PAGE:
Geoffrey Stackhouse, Managing Director, Clarity Solutions
Notice how Shannon Noll’s apology on the weekend was almost as offensive as the foul-mouthed, misogynist rant that prompted it? And predictably it set social media alight and triggered waves of media coverage.
Which makes me wonder if that was the point. It’s starting to look like we’ve entered the age of the weaponised apology - when an apology is not really an apology and it does little more than amplify public outrage.
Liberal Democrat Senator David Leyonheljm, who has been under fire for his sexist slurs, also made a perfectly transparent attempt to not only shrug off blame last week, but threw it back in the face of the people he was supposedly apologising to.
It's tempting to assume in both instances that the comments were deliberately crafted to inflame the situation and grab the media spotlight rather than to genuinely resolve it.
It’s an interesting strategy if you’re a politician or a musician desperately needing a shot of infamy to reignite an ailing career. Let's not forget, that Noll has just launched a national tour and his first album in seven years.
Whatever the case, just getting people to talk about you isn’t strategic, particularly if they’re trashing your personal brand.
And surely, neither Noll nor Leyonheljm would be manipulative enough to play with people’s emotions like that.
So, giving Nollsie the benefit of the doubt, and assuming his record label Warner Music didn’t offer PR assistance with this one, what turned his apology into a weapon of mass distraction?
First up, looking at his statement (below). It’s questionable whether he’s even truly sorry.
In his 141-word statement, he uses some of the right language but wraps it in justifications for his behaviour. So the overall effect is a petulant child blaming others because he was caught, not because he sinned.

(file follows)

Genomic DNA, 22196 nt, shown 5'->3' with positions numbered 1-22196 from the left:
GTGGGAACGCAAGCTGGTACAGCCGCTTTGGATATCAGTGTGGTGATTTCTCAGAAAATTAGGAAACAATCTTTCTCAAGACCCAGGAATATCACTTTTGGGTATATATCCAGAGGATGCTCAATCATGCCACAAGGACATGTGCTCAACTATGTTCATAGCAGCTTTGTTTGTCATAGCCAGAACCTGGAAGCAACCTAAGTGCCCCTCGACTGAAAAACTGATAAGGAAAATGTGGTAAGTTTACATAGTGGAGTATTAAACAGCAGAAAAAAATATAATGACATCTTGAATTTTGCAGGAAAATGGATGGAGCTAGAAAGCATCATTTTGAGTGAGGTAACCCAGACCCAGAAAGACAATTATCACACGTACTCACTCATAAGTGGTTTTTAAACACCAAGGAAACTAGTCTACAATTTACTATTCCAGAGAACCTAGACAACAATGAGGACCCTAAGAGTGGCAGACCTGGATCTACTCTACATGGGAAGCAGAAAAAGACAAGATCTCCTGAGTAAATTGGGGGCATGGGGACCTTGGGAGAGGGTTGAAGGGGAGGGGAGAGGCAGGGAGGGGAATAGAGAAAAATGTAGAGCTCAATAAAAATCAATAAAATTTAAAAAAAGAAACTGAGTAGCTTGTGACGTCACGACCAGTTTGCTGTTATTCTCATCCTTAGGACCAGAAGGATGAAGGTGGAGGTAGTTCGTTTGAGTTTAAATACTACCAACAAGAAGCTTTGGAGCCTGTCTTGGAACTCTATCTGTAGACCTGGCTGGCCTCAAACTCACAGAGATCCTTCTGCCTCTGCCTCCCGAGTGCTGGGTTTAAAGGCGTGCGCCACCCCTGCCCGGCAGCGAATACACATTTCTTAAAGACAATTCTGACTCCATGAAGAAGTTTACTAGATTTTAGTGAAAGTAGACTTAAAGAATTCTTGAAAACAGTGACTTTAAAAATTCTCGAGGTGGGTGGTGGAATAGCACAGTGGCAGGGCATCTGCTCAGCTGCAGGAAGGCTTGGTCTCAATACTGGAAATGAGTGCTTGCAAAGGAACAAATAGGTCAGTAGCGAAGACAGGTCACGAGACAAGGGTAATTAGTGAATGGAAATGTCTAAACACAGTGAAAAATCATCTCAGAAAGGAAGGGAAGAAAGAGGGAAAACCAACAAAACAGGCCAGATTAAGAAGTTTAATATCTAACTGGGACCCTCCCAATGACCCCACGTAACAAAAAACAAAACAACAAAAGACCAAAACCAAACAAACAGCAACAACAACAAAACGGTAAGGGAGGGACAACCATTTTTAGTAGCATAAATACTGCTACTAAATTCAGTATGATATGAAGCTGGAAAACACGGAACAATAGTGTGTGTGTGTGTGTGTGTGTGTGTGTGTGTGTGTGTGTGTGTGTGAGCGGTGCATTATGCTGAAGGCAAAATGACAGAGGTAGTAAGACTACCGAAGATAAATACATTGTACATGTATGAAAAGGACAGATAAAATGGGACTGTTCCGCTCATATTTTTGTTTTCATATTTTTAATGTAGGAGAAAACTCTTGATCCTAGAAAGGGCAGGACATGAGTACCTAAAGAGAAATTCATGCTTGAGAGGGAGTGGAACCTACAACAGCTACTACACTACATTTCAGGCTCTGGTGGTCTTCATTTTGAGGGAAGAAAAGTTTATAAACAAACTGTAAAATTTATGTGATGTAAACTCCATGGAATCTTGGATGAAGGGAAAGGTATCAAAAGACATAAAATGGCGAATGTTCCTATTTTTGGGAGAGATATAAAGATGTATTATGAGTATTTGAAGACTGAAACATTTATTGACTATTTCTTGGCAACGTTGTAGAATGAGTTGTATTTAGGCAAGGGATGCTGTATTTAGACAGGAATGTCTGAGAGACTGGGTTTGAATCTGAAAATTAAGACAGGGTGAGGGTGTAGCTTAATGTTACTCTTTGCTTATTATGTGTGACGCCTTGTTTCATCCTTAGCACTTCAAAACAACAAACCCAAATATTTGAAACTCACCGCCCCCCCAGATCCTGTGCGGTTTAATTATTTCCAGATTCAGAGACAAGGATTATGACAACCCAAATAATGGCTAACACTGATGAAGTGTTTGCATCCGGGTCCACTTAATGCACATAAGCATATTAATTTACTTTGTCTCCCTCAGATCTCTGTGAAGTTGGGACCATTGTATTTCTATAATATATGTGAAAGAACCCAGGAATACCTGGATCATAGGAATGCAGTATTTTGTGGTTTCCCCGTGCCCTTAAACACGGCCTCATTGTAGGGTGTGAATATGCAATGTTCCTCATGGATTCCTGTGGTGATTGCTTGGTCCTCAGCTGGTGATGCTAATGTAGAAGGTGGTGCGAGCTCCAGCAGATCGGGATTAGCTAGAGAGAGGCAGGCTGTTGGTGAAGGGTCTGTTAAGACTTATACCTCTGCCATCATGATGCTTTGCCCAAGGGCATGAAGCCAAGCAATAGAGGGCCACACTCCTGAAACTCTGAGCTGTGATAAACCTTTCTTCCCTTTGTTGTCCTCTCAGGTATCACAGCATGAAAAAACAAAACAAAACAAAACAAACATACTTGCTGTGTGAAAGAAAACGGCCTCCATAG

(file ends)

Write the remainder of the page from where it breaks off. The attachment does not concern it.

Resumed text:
If you strip out the context (17 words) and the justifications (103 words) that leaves just 21 words or 15 per cent for apologising. Not a great ratio.
Moving to Leyonhjelm’s ‘apology’, not the one he’s refusing to give to Senator Hanson-Young, who is now suing him, but the one aimed at Studio 10’s Angela Bishop. It’s the classic faux apology:
Bishop: "So why call me a b**ch?”
Leyonhjelm: “Oh … I’m sorry you took offence at that.”
It’s clearly irrational and intended to be inflammatory while prolonging his 15 minutes of fame. And it worked, dominating the headlines all day.
When you’ve triggered outrage if you want the anger to die down you need to give a genuine apology.
If you don’t, the outrage will keep burning. And while that will keep you in the public eye, it’s most likely damaging your brand.
There’s a simple framework for a powerful apology which won’t trigger any legal headaches. I’ve covered it many times in our blogs, so if you'd like it again, by all means shoot me an email.
Have you seen any other offensive apologies? We'd love top hear your thoughts, so share them in the comments section.
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